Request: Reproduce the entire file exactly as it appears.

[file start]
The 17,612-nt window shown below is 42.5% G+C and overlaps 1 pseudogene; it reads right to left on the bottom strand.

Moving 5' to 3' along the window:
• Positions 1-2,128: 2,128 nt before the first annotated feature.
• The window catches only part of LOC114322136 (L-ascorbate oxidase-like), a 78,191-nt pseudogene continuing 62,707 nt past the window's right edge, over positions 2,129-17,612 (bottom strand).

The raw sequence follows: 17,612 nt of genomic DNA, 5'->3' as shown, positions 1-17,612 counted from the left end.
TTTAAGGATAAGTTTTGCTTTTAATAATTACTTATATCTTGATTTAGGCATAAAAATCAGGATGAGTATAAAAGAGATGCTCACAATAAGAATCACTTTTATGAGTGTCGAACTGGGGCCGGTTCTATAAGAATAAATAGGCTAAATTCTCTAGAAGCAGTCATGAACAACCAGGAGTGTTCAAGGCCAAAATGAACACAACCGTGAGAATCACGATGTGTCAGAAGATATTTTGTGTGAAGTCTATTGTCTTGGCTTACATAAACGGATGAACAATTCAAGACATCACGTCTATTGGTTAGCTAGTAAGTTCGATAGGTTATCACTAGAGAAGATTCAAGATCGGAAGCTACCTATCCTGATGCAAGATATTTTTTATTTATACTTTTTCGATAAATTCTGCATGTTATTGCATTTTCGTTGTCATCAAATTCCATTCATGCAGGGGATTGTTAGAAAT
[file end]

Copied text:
The 17,612-nt window shown below is 42.5% G+C and overlaps 1 pseudogene; it reads right to left on the bottom strand.

Moving 5' to 3' along the window:
• Positions 1-2,128: 2,128 nt before the first annotated feature.
• The window catches only part of LOC114322136 (L-ascorbate oxidase-like), a 78,191-nt pseudogene continuing 62,707 nt past the window's right edge, over positions 2,129-17,612 (bottom strand).

The raw sequence follows: 17,612 nt of genomic DNA, 5'->3' as shown, positions 1-17,612 counted from the left end.
TTTAAGGATAAGTTTTGCTTTTAATAATTACTTATATCTTGATTTAGGCATAAAAATCAGGATGAGTATAAAAGAGATGCTCACAATAAGAATCACTTTTATGAGTGTCGAACTGGGGCCGGTTCTATAAGAATAAATAGGCTAAATTCTCTAGAAGCAGTCATGAACAACCAGGAGTGTTCAAGGCCAAAATGAACACAACCGTGAGAATCACGATGTGTCAGAAGATATTTTGTGTGAAGTCTATTGTCTTGGCTTACATAAACGGATGAACAATTCAAGACATCACGTCTATTGGTTAGCTAGTAAGTTCGATAGGTTATCACTAGAGAAGATTCAAGATCGGAAGCTACCTATCCTGATGCAAGATATTTTTTATTTATACTTTTTCGATAAATTCTGCATGTTATTGCATTTTCGTTGTCATCAAATTCCATTCATGCAGGGGATTGTTAGAAAT